“Patience is bitter, but it’s fruit is sweet.”

Aristotle, philosopher


Twenty-two years after graduation, at age 40, I was just about ready to give up on the idea of being in a high school play, but as the great Winston Churchill said, “Never, never, never, never give up!”

The dream lived on.

When my daughter was cast in her school’s production of Bye Bye Birdie, I remarked to some of her friends that I’d like to play the part of Ed Sullivan. After all, I’d been preparing for the role most of my life.

I grew up watching Ed Sullivan. If you were looking for me on Sunday night, chances are pretty good you would find me in front of the television watching his show. Dancers, puppets, bears, dogs, jugglers, comics, actors, singers, and sports heroes; Ed Sullivan had them all. Any performer knew they had made it if they landed a guest appearance on his show.

What was the secret of his appeal?

Most folks say he made it look like anyone could do his job.

He often made mistakes, fumbled names and tripped over announcements. He was a happy man, but had a stiff cardboard appearance that made him look like he was wearing his jacket with the coat hanger still inside. He was an entertainer everyone could enjoy and his show was safe for the whole family. A lot of people made an attempt at imitating him. Some professionals even made a living at it, I got pretty good at being Ed Sullivan.

“Now right here on our stage…a really big shoe! (show always sounded like shoe when Ed said it.)

The Upper Arlington high school production of Bye Bye Birdie went into rehearsal without me. I went back to minding my own business and occasionally acted like Ed for my own amusement.

As a wise man said long ago, “Be careful what you ask for. You might get it.”

I wouldn’t say they were desperate, but opening night was only a week away and they still hadn’t cast the role of Ed Sullivan. The kids didn’t forget me. They told the director about my aspiration. A short time later, opportunity dialed my phone number and I was on my way. The play called for Ed to deliver a few short lines of introduction. This would take place off stage, while some scenery was moved. In other words, the audience would never see Ed, only hear him.

The director recited over the phone what lines were required and I copied them down. Next, I moved into the recording studio. To the average pair of eyes, it may have looked like a cheap recorder in a bathroom, but to me, it was Broadway. After a couple of rehearsals, I cued the record button. A couple of nights later, by way of tape recorder, I was performing in the play.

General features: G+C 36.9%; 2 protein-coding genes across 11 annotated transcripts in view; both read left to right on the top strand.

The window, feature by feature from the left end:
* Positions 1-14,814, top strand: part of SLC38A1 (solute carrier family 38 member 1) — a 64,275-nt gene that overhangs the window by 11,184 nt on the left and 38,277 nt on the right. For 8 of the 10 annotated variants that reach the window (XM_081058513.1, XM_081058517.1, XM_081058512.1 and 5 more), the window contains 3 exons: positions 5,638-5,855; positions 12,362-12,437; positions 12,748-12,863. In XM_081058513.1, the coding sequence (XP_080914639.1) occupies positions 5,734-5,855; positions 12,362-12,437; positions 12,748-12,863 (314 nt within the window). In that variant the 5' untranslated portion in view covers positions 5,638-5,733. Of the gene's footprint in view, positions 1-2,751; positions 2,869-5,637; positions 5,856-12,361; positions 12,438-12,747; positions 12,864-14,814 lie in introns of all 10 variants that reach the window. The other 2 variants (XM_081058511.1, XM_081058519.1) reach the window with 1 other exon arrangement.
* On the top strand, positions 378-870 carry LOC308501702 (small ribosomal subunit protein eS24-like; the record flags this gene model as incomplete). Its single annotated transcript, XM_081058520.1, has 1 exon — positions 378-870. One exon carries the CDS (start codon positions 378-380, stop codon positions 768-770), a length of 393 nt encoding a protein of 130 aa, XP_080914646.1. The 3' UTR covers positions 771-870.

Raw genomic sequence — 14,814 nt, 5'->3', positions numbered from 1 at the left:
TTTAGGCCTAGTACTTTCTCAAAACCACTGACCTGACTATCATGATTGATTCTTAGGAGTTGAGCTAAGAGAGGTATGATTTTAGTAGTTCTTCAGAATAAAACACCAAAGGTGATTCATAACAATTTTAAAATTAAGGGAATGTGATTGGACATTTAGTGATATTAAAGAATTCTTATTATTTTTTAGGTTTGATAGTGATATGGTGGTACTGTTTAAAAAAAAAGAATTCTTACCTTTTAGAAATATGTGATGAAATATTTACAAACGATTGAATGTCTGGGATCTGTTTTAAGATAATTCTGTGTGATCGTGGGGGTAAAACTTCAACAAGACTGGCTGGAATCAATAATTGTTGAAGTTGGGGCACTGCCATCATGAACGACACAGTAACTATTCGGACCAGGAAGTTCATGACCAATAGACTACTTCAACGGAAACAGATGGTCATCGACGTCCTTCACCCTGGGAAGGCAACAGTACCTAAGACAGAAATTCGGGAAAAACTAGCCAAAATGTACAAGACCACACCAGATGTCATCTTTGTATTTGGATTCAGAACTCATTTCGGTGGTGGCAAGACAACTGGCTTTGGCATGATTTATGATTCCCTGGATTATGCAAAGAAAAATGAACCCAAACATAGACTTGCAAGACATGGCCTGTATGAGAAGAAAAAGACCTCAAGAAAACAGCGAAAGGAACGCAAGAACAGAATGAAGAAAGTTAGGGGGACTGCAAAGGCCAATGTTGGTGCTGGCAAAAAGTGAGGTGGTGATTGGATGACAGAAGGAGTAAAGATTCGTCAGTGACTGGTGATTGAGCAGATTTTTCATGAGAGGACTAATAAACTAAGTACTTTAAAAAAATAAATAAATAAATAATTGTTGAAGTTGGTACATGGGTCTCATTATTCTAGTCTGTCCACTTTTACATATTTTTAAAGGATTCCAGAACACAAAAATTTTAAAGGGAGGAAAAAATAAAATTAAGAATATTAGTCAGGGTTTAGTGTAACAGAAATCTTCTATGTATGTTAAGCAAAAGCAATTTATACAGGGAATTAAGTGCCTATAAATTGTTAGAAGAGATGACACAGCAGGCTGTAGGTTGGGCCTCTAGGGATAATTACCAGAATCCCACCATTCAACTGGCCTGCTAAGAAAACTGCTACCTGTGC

Now let me borrow a line from Robert Schuller: “God’s delays are not God’s denials.”

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“Adopt the pace of nature her secret is patience.”

 Ralph Waldo Emerson, writer

“May I have your attention.

Quiet, please.

Okay, how many of you ever drank a glass of milk?

Raise your hand.

Let’s see, one…two…three…37…38…39…103…104…105.

Great, almost everyone!

You can put your hands down now. Thank you.

Several years ago a good friend of mine told me about a painting she gave to a young couple as a wedding gift. The picture was of a cow grazing. Underneath the picture was the caption; “Patience, the grass will become milk someday.”

According to the book, American Averages, by Mike Feinsilber and William B. Mead, “On an average day in America, 10,930,000 cows are milked.” So let’s talk about patience and that glass of moo juice you drank today.

Do you see that cow over there eating grass? It’s a dairy cow and she eats about 50 pounds of food and drinks 15 gallons of water a day. Cows are able to make milk when they are two years old and have given birth to a calf. After the babies are taken away, humans make use of the plentiful supply of milk.

I think you’ll find this next bit of information “udderly” fascinating. The food eaten by a dairy cow is tough and coarse. It’s hard to digest. The cow has a special stomach to deal with this problem. In fact her stomach has four parts.


When the cow eats, she chews just enough to swallow her food. The food goes to the first two stomachs, which are called the rumen and the reticulum. When the cow is full, she’s ready for a rest.

When break time is over the cow coughs up balls of food called cud. The cow chews the cud thoroughly and then swallows it again. On this trip, the food goes to the third and fourth stomachs, which are called the omasum and the abomasum. This is where it is finally digested. Some of the food goes into the cow’s bloodstream, then enters the udder where the milk is made.

MOO-VING right along.

When the udder is full, it’s time to milk the cow. This is done by hand or by machine twice a day.

The average cow makes five gallons of milk a day.

Next stop is the dairy where the milk is tested, pasteurized, homogenized, packaged, and made ready for shipment to stores. Don’t forget to pick up a gallon on your way home tonight.

Take a tip from the cow. When cooking up success, notice the recipe calls for plenty of patience sifted through set backs, disappointments and heartaches.

The Bible put it this way: “And let us not be weary in well-doing for in due season we shall reap, if we faint not.” Galatians 6:9

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